Supporters and opponents of legalizing medical marijuana square off

Supporters and critics of medical marijuana squared off Thursday at a forum in Lakeland.
 
Polk County Sheriff Grady Judd took the lead opposing an amendment Florida voters will decide on in November that would legalize the prescribing of marijuana.
 
"This medical marijuana amendment is going to have all kinds of unintended consequences and be exceptionally complicated to enforce," Judd said.
 
He added legalizing medical marijuana will open the door to legalizing it for everyone, including children.
 
The main voice for legalizing medical marijuana, Attorney John Morgan, said passing amendment two is the only way to help certain people.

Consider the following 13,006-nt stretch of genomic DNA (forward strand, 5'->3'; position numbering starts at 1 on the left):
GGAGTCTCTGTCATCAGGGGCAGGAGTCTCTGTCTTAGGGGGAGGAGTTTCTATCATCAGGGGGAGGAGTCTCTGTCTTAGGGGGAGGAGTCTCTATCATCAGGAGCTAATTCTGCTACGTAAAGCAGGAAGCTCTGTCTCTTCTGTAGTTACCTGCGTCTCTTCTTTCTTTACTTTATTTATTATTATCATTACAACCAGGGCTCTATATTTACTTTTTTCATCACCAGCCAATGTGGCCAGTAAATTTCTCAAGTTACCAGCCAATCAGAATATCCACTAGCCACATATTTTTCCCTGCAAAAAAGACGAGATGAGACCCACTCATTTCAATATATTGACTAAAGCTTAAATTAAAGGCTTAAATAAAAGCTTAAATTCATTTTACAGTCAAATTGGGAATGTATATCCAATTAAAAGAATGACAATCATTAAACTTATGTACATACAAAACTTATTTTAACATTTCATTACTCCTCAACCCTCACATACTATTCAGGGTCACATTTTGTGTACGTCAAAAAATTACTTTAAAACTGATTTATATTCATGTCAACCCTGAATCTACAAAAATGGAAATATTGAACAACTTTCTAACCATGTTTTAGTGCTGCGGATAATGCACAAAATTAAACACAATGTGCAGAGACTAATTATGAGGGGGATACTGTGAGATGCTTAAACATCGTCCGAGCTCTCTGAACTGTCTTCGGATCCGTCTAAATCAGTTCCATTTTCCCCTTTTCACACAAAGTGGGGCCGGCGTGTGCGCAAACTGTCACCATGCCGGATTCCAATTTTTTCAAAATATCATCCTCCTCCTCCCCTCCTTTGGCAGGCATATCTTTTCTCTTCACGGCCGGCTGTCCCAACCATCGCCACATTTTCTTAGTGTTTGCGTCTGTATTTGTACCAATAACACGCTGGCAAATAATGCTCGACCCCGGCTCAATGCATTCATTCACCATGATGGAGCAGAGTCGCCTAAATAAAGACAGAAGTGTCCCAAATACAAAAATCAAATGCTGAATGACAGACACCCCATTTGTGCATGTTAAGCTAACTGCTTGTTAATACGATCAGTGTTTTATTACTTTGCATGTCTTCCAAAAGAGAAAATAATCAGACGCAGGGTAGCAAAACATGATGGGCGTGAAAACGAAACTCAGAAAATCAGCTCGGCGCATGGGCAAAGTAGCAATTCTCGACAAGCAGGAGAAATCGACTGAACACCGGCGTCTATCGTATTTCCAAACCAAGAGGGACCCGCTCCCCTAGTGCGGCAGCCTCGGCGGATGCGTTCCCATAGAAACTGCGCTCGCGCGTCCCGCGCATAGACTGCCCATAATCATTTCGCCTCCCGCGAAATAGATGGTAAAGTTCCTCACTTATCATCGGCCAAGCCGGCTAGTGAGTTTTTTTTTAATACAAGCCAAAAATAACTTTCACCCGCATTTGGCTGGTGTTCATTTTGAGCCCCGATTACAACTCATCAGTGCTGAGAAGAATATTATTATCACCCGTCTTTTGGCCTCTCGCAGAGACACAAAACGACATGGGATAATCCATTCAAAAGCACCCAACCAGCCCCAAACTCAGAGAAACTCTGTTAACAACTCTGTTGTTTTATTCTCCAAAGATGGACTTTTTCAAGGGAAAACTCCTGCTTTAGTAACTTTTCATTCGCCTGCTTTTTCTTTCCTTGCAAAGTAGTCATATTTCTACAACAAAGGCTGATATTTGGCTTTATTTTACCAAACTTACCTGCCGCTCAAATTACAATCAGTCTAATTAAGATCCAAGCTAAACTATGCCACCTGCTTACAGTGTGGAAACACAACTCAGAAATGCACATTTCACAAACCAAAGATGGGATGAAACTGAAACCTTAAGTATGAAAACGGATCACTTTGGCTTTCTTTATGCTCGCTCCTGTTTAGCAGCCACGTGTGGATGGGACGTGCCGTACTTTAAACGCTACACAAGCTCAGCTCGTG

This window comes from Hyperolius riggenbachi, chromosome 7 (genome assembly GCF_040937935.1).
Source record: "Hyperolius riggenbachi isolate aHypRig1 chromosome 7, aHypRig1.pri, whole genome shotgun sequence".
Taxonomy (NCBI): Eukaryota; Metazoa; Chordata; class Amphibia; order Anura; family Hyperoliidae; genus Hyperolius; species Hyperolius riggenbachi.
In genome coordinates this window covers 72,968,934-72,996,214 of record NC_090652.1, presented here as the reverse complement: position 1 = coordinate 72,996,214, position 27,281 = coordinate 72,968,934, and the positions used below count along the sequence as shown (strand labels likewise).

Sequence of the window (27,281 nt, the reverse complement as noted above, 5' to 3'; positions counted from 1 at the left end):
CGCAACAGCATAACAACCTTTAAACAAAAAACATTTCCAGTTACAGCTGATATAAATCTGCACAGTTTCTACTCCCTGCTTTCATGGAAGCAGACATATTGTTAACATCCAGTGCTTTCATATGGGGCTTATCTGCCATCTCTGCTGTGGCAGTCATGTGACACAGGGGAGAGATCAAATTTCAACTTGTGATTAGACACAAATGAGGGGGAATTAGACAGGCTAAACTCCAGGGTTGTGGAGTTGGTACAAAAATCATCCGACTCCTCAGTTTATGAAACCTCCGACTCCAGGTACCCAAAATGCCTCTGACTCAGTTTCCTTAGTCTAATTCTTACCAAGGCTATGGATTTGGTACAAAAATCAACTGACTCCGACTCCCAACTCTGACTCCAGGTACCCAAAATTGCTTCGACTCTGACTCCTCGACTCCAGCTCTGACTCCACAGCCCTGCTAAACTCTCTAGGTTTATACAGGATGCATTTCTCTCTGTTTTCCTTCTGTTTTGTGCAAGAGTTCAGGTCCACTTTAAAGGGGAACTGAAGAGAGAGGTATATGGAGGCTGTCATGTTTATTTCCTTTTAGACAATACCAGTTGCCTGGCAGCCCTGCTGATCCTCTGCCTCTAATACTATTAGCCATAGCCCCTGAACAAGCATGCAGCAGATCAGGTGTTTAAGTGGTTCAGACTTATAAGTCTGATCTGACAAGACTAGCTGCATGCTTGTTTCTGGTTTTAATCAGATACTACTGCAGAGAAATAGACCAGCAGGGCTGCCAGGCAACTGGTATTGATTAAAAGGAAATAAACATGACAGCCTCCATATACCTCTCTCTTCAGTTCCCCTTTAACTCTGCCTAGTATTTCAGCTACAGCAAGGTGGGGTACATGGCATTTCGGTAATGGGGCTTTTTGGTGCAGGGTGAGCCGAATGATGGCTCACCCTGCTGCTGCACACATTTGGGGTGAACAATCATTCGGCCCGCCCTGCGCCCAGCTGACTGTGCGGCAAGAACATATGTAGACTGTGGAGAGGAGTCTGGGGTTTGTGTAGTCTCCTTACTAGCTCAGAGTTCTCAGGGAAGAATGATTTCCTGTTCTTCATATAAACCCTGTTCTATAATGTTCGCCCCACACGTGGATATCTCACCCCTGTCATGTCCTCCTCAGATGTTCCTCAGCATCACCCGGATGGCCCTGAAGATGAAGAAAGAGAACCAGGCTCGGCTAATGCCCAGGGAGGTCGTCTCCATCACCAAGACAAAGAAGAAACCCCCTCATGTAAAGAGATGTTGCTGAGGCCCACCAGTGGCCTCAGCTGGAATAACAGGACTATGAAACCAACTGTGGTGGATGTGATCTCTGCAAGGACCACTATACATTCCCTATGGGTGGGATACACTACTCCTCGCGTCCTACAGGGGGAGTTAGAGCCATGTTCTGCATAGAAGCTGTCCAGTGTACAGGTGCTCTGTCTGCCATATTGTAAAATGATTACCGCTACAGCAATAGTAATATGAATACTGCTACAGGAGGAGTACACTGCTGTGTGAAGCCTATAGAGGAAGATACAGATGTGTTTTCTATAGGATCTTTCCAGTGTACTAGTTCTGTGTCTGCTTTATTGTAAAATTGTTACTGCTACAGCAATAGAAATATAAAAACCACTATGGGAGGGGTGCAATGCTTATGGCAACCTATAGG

"Multiple sclerosis does not pick political parties,” he said. “AIDS does not pick Democrats or Republicans or Independents. It just picks people."
 
For Bob and Kelly Jordan, passing amendment two means relief without fear of going to jail. Kelly Jordan has ALS, or Lou Gehrig's Disease.
 
"There is nothing else for ALS,” Bob Jordan said. “We have done this for 20 years. This is the only thing we have found that helps Kathy."
 
Morgan used Kathy Jordan as an example of why voters need to pass the amendment. Morgan told the crowd,
 
"We know for a fact it works."
 
Judd said he's worried about loopholes in the amendment and enforcement. For example, being arrested for drug paraphernalia because bongs will not be legal the way the amendment is currently written.
 
"There will be more charged, not less,” he said.
 
Voters will decide on the amendment Nov. 4. Twenty-three states and the District of Columbia have already passed laws legalizing medical marijuana or making it a non-criminal offense to possess it.
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